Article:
Regulatory advisors in the US have refused to back GlaxoSmithKline’s Avodart and Merck's Proscar - medicines used to treat enlarged prostates - for the prevention of prostate cancer in men.

GSK has submitted an application for approval to market Avodart (dutasteride) for prostate cancer prevention, following clinical data showing that the drug could cut the risk of the disease.

Merck & Co, on the other hand, has requested permission to add information from a clinical trial indicating that Proscar (finasteride) can prevent prostate cancer to the drug’s prescribing information.

However, after assessing the data an advisory panel to the US Food and Drug Administration has concluded that the drugs’ benefits do not outweigh their risks in this patient population, and thus has effectively barred their use for this particular indication.

While clinical trials have demonstrated a reduction in overall risk of prostate cancer in patients taking Avodart or Proscar, it was mainly the development of so-called low-grade cancers being prevented. Moreover, the data also showed a small increase in the number of patients developing aggressive cancers in the treatment arms versus placebo group, giving rise to uncertainty over the medicines’ benefit-risk ratios.

“Whilst we are disappointed by the Committee’s conclusions on dutasteride as a prostate-cancer risk-reduction therapy, it is important to note that dutasteride has an established efficacy and safety profile in the treatment of BPH, including trials involving 10,000 men and the cumulative of 5.5 million years of patient exposure,” noted GSK’s Anne Phillips, vice president, medicine development leader, Oncology Research and Development.

More setbacks for GSK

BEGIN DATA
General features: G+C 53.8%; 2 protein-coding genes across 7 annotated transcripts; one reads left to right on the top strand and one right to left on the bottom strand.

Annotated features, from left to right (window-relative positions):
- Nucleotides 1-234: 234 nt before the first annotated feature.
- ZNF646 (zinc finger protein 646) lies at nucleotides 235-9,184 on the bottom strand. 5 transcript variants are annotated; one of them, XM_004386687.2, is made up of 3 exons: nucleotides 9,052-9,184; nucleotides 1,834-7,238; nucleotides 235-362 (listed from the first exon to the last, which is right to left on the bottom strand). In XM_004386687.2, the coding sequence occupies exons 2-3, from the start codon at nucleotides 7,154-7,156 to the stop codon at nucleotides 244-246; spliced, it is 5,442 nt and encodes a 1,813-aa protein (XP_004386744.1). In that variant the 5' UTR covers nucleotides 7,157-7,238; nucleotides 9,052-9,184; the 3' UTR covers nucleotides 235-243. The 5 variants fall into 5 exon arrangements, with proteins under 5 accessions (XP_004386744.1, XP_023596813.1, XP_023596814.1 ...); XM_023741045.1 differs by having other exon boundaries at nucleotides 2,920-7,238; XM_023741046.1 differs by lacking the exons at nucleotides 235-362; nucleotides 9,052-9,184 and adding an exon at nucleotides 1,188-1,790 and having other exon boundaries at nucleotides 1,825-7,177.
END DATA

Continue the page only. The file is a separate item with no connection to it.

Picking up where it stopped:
Elsewhere at GSK, the company said it has received a Complete Response letter from the FDA regarding its marketing application for Potiga (ezogabine), an investigational antiepileptic being assessed for the adjunctive treatment of adults with partial-onset seizures.

GSK and partner Valeant are evaluating the letter “in which FDA cited non-clinical reasons for this action”, and the firms said they believe the items - the specific nature of which have not been disclosed - can be addressed sometime next year.

Earlier this year, the agency’s Peripheral and Central Nervous System Drugs Advisory Committee has voted unanimously to recommend approval of Potiga, after concluding that the risk of urinary retention risk that has been associated with the drug “could be mitigated by patient monitoring”.

And last but not least, GSK has also announced the death of the clinical programme for its experimental ‘red wine’ drug SRT501 in patients with the blood cancer multiple myeloma.

Following the suspension of a II study of the drug earlier this year after some patients developed kidney problems, the drug giant has dumped the programme because of limited efficacy and safety issues, a spokeswoman confirmed yesterday, according to media reports.